These were the supports Freeze was playing with last split. Neither should strike you as a superstar. Their struggles help give Freeze more leeway in how his statistics look the eye test while revealing the true reasoning behind some of his statistical troubles. He was playing for a team that had the least overall kills (150), lowest K/D (.60), second highest gold difference at 15 minutes (-1,167), second lowest first tower rate (29%), and third lowest first dragon rate (39%). Overall, the Copenhagen Wolves were one of the worst performing teams the LCS has ever seen. Throughout this Freeze still managed to put in topshelf performances, especially when one considers how stacked the ADC pool was for the Summer Split.

So Renegades?

The real question that needs to be asked now is whether or not Freeze is finally in a position to succeed on Renegades, or whether or not, statistically, Maplestreet would be the better fit for their team. Let’s first compare Maplestreet and Freeze. For the purpose of this comparison it is important to note that there were only 9 players who started a game as an ADC in the 2015 NA CS Summer Regular Season. Of those 9 players 4 played 4 games or less: Intense, Jebus, Steelback, and themassacre8. Maplestreet played 7 games during the regular season, while the others all played either 10 or 11 games.

 

Kills

Deaths

Assists

KDA

Kill Participation

First Blood Participation

CS Differential@10 minutes

Gold Differential@10 minutes

CS Per Minute

Damage Per Minute

Percentage of Team's Damage

Freeze

59 (6th)

26 (5th)

46 (10th)

4.0 (6th)

70% (4th)

16.7 (7th)

5.6 (2nd)

27.2 (6th)

8.5 (5th)

437 (10th)

28.2% (4th)

Maplestreet

11 (8th)

5 (1st)

49 (2nd)

12.0 (3rd)

67.4% (5th)

14.3 (7th)

5.4 (2nd)

133.1 (3rd)

8.1 (3rd)

348 (7th)

20.7% (9th)

Notice how Maplestreet had the second most assists while playing far few games than other ADCs? How about how he did the least amount of damage for his team when compared to all other ADCs? He played a huge supporting role for Renegades. He wasn’t acting as a carry - he was being a utility damage dealer. That’s exactly what Freeze isn’t. Is that bad though? During the CS Regular Season Renegades were average or above average in most important team statistics. They had the second highest K/D ratio behind only Coast. They had the second highest gold differential at 15 minutes, once again behind only Coast. They got the first tower of the game 55% of the time and the first dragon 64%, both in the top three for the Challenger Series. On balance, Renegades was a fine team.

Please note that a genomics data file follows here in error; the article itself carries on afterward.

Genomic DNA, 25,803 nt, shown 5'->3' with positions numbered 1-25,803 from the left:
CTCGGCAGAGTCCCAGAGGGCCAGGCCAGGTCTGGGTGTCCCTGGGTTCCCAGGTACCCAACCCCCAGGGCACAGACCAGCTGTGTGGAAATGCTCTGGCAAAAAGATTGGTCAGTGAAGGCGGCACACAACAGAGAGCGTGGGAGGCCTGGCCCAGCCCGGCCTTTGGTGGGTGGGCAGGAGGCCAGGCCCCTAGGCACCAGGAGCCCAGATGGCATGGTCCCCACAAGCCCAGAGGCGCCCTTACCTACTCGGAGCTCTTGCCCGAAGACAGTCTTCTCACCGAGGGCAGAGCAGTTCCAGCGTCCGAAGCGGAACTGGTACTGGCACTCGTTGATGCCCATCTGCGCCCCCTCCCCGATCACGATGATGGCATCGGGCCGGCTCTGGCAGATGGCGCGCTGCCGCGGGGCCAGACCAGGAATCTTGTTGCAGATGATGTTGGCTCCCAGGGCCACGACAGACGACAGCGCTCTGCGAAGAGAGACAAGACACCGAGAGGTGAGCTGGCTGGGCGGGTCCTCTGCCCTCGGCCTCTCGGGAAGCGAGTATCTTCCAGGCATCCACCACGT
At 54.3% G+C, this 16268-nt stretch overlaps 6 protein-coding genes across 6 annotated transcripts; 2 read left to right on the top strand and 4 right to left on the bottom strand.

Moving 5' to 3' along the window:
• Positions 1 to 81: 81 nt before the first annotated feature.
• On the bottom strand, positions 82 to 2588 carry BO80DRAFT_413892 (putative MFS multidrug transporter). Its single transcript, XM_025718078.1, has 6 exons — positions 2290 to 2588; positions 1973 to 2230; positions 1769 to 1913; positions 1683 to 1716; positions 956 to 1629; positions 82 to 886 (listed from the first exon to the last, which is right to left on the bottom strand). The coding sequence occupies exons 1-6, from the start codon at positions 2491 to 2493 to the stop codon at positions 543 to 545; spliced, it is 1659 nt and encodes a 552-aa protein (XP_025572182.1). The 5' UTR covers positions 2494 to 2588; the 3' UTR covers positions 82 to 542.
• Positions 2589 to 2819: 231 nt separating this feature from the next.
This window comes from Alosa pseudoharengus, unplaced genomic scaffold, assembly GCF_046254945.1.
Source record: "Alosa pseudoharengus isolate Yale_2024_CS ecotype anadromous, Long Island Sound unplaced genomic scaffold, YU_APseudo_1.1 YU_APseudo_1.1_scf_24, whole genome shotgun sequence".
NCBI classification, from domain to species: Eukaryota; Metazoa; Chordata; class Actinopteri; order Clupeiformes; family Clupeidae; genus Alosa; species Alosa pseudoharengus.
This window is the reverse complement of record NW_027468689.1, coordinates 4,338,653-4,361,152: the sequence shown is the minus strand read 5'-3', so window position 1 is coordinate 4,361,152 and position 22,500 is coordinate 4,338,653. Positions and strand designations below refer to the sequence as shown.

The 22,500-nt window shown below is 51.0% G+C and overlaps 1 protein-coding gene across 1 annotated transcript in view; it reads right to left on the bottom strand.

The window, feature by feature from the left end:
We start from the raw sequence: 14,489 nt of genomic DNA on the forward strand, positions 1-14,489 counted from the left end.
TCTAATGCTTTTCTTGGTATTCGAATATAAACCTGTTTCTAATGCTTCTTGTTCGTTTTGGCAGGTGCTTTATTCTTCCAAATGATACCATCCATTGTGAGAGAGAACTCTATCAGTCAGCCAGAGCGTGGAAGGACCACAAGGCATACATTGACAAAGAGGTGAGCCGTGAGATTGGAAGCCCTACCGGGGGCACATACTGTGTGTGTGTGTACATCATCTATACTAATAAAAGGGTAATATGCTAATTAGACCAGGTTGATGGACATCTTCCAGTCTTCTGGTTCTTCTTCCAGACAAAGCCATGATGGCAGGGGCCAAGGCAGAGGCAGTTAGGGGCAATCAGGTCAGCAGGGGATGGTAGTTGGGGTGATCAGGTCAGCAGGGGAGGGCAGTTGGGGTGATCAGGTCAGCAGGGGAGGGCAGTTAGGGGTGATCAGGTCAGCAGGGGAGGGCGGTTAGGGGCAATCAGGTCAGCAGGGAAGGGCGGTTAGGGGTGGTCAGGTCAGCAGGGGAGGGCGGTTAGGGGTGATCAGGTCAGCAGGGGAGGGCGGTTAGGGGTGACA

So why add Freeze?

 

Kills

Deaths

Assists

KDA

Kill Participation

First Blood Participation

CS Per Minute

Damage Per Minute

Percentage of Team's Damage

Maplestreet

65 (7th)

44 (10th)

94 (3rd)

3.6 (8th)

61.2% (10th)

10.5% (9th)

7.6 (10th)

442 (9th)

26.2% (9th)

 

Those statistics come from the 2015 Spring Split when Maplestreet played 19 games for Team8. To put it in perspective there were only 10 ADCs that I felt had enough games to qualify as an ADC that split. Maplestreet was the worst ADC in three of the nine categories I listed and in the worst 3 in all but one. Against LCS quality competition his normally supportive style didn’t work. The only argument against this statistical analysis is that Team8 was a much different team then Renegades are, but is that really true? Both teams rely on carry top laners, RF Legendary for Renegades and CaliTrolz for Team8. Both look to the midlane for a primary amount of their damage,

Freeze has a proven track record against LCS competition with one of the worst teams in LCS history. If Renegades can be only marginally better than the Copenhagen Wolves were last split then Freeze is a significant upgrade over Maplestreet who has shown in his last two stints in the LCS that he isn’t cut out for that level of competition.